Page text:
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Unit of study_

PSYC3014: Behavioural and Cognitive Neuroscience

This unit of study will focus on approaches to studying neurosciences incorporating molecular, pre-clinical and clinical models of brain function. These biological models of brain function will be linked with behavioural, affective and cognitive function and dysfunction. The implications of focal cognitive deficits in neurological patients for models of normal cognitive function will also be explored. Specific topics to be covered will be selected from the following areas: sensorimotor integration and the neural and molecular basis of learning and memory, attention, language, visual cognition and praxis. In addition to lectures, a practical component will cover basic neuroanatomy and neuroscientific methods. The practical component will also introduce students to experimental and neuropsychological approaches to studying the relationship between brain and behaviour.

Code PSYC3014
Academic unit Psychology Academic Operations
Credit points 6
Prerequisites:
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[(PSYC2010 or PSYC2910 or PSYC2011 or PSYC2911 or PSYC2015 or PSYC2915) and 6 credit points from (PSYC2012 or PSYC2013 or PSYC2014 or PSYC2016 or PSYC2017)] OR [(PSYC2010 or PSYC2910 or PSYC2011 or PSYC2911 or PSYC2015 or PSYC2915) and (ANAT2010 or ANAT2910 or MEDS2005)]
Corequisites:
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None
Prohibitions:
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PSYC3914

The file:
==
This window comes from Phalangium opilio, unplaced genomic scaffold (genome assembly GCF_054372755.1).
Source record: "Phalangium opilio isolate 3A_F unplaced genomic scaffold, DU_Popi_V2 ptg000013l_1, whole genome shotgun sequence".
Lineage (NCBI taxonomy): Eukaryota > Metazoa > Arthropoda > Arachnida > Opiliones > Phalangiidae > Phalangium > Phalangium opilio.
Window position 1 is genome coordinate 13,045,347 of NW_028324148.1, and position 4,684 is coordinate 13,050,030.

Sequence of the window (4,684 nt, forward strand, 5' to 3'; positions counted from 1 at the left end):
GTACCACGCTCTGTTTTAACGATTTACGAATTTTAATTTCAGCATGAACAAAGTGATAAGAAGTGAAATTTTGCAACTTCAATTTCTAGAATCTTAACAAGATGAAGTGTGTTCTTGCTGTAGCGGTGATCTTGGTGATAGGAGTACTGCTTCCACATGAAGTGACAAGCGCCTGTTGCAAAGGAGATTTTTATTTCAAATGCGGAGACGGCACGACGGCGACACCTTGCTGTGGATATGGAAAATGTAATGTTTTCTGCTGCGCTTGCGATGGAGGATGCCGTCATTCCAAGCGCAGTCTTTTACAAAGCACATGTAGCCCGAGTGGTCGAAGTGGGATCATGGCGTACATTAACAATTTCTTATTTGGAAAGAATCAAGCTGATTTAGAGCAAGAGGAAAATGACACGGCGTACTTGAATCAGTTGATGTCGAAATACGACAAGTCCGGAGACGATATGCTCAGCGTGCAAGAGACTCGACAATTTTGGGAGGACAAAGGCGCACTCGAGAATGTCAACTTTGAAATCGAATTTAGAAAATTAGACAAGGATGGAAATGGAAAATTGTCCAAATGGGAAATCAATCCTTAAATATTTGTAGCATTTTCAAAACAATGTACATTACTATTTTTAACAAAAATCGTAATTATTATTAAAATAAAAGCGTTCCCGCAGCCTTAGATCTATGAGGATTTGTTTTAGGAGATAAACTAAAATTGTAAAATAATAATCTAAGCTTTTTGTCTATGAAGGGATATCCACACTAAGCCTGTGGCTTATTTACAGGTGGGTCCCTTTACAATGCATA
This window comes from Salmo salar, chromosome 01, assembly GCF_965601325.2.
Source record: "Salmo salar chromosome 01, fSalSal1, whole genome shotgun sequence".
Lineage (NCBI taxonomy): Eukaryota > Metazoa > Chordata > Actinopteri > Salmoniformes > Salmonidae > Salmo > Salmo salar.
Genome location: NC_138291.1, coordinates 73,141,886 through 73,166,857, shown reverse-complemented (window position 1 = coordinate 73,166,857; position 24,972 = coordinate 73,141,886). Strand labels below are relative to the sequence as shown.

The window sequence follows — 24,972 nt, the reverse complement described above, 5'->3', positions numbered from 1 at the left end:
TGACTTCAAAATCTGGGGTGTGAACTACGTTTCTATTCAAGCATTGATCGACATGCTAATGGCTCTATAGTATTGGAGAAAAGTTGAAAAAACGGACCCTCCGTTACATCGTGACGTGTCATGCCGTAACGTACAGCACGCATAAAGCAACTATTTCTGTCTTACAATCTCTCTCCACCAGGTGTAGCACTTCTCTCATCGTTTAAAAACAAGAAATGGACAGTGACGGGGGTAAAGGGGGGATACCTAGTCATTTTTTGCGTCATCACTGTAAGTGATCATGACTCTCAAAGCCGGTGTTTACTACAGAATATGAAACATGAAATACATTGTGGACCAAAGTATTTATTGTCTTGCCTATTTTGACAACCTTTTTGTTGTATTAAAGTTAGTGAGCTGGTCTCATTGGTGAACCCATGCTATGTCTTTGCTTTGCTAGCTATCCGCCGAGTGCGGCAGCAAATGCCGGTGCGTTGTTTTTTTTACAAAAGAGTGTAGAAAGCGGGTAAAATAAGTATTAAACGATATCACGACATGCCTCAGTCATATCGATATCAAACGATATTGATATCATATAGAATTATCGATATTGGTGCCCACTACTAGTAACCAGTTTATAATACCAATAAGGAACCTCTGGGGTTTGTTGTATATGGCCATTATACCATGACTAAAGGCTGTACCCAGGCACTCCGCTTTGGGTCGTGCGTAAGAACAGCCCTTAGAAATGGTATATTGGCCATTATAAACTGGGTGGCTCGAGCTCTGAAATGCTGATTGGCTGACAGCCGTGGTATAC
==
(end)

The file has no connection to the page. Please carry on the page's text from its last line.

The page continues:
At the completion of this unit, you should be able to:

  • LO1. demonstrate basic knowledge and understanding of major concepts, theoretical perspectives, empirical findings, and historical trends in behavioural and cognitive neuroscience.
  • LO2. develop an awareness of the applications of the theories and research findings in learning, memory, language, perception and action, computational modeling and sleep.
  • LO3. understand, apply and evaluate basic research methods in behavioural and cognitive neuroscience, including design of laboratory and clinical research, data collection, analysis and interpretation, literature searches and review. Demonstrate an understanding of technologies used to study brain function and activity.
  • LO4. demonstrate critical and creative thinking, skeptical inquiry, and the scientific approach to solve problems related to the neuroscientific bases of behaviour. Develop ability to identify and evaluate the purposes, research questions, data, perspectives, inferences, concepts, implications and assumptions associated with research presented during the course.
  • LO5. value empirical evidence; tolerate ambiguity during the search for greater understanding of behaviour and knowledge structures.
  • LO6. use information in an ethical manner, be able to recognise and promote ethical practice in research and clinical interventions and respect diversity associated with cognitive and neurological disorders.
  • LO7. demonstrate sound communication skills in behavioural and cognitive neuroscience, including i) writing effectively in a variety of formats and for a variety of purposes; (ii) effective oral communication skills in various formats and for various purposes; (iii) collaborating effectively in a group to complete projects.